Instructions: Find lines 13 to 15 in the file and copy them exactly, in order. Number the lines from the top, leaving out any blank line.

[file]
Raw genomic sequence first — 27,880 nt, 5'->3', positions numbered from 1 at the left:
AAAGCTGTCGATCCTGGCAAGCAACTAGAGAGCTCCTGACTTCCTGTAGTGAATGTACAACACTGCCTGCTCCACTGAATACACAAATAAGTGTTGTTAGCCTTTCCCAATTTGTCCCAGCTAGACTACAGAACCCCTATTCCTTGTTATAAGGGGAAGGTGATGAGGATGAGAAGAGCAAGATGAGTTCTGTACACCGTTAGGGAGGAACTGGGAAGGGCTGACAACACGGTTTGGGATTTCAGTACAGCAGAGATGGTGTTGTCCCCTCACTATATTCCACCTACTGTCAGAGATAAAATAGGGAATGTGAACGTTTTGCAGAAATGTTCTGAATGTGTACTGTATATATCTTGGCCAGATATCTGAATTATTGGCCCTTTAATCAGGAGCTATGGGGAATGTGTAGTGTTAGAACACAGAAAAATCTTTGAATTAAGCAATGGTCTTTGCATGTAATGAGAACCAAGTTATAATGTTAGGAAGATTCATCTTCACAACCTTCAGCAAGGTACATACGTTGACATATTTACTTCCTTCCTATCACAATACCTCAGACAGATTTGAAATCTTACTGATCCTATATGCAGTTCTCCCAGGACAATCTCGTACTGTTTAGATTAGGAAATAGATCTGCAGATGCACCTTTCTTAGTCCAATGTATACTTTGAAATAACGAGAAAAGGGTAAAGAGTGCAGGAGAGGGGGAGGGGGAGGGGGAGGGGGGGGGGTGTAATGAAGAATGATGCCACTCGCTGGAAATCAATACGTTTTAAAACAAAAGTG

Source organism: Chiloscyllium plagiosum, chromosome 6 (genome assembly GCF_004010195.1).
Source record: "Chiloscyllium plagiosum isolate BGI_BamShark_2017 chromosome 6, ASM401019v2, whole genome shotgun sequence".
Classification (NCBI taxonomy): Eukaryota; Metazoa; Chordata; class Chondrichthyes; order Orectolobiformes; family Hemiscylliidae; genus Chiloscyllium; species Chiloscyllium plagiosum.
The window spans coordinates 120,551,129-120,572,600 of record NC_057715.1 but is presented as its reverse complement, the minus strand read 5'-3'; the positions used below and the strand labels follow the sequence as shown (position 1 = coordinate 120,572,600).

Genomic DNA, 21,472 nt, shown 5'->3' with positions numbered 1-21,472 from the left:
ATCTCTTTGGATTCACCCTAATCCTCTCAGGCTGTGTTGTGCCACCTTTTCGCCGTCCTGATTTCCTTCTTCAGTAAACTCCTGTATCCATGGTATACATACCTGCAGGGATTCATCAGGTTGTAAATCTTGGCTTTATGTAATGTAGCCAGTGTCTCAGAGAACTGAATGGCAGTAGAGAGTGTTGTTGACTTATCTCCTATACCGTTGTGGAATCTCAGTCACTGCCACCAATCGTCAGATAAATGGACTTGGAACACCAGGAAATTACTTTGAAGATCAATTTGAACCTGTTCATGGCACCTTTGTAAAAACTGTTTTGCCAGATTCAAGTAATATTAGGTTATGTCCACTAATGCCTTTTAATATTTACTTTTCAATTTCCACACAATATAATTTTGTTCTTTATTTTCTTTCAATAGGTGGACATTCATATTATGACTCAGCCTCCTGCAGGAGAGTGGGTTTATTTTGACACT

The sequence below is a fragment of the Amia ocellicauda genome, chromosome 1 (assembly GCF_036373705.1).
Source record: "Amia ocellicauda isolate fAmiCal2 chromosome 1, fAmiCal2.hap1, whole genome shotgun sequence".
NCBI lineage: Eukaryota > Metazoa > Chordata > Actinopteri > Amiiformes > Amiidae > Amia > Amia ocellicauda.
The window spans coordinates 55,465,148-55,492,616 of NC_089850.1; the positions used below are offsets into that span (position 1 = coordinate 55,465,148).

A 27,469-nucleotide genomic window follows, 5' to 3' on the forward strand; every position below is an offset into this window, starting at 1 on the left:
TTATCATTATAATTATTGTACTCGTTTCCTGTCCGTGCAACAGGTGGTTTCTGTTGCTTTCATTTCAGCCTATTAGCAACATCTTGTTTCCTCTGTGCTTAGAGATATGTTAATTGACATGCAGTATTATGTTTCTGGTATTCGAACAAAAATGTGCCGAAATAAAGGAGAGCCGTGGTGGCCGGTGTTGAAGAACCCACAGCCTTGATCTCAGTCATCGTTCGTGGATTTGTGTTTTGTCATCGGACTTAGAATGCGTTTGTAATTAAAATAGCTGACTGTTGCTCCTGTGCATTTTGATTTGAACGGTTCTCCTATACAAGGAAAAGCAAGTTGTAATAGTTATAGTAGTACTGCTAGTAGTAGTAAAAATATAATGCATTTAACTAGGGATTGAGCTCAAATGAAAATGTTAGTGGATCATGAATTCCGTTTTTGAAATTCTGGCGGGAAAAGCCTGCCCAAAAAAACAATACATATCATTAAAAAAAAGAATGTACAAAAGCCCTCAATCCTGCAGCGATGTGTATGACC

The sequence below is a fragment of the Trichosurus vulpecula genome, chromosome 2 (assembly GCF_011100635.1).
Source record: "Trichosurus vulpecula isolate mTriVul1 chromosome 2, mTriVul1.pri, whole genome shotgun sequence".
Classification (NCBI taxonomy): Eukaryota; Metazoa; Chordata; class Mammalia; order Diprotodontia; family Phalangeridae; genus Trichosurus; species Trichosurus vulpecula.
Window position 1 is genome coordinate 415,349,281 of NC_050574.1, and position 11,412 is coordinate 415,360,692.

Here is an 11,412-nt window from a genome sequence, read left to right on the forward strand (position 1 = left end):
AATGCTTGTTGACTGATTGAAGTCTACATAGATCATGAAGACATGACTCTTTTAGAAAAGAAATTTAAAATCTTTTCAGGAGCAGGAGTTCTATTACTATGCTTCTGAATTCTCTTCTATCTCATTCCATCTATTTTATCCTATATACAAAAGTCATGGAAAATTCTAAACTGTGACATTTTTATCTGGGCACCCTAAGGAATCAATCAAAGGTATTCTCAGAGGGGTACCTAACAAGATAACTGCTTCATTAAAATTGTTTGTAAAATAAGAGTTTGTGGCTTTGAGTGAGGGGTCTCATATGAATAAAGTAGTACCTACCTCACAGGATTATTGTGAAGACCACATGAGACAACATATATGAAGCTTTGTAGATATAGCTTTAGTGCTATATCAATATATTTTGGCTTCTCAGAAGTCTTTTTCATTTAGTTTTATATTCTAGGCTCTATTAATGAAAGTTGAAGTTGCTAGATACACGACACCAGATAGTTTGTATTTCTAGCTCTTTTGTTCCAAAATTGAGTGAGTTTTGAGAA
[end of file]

A 27,469-nucleotide genomic window follows, 5' to 3' on the forward strand; every position below is an offset into this window, starting at 1 on the left:
TTATCATTATAATTATTGTACTCGTTTCCTGTCCGTGCAACAGGTGGTTTCTGTTGCTTTCATTTCAGCCTATTAGCAACATCTTGTTTCCTCTGTGCTTAGAGATATGTTAATTGACATGCAGTATTATGTTTCTGGTATTCGAACAAAAATGTGCCGAAATAAAGGAGAGCCGTGGTGGCCGGTGTTGAAGAACCCACAGCCTTGATCTCAGTCATCGTTCGTGGATTTGTGTTTTGTCATCGGACTTAGAATGCGTTTGTAATTAAAATAGCTGACTGTTGCTCCTGTGCATTTTGATTTGAACGGTTCTCCTATACAAGGAAAAGCAAGTTGTAATAGTTATAGTAGTACTGCTAGTAGTAGTAAAAATATAATGCATTTAACTAGGGATTGAGCTCAAATGAAAATGTTAGTGGATCATGAATTCCGTTTTTGAAATTCTGGCGGGAAAAGCCTGCCCAAAAAAACAATACATATCATTAAAAAAAAGAATGTACAAAAGCCCTCAATCCTGCAGCGATGTGTATGACC

The sequence below is a fragment of the Trichosurus vulpecula genome, chromosome 2 (assembly GCF_011100635.1).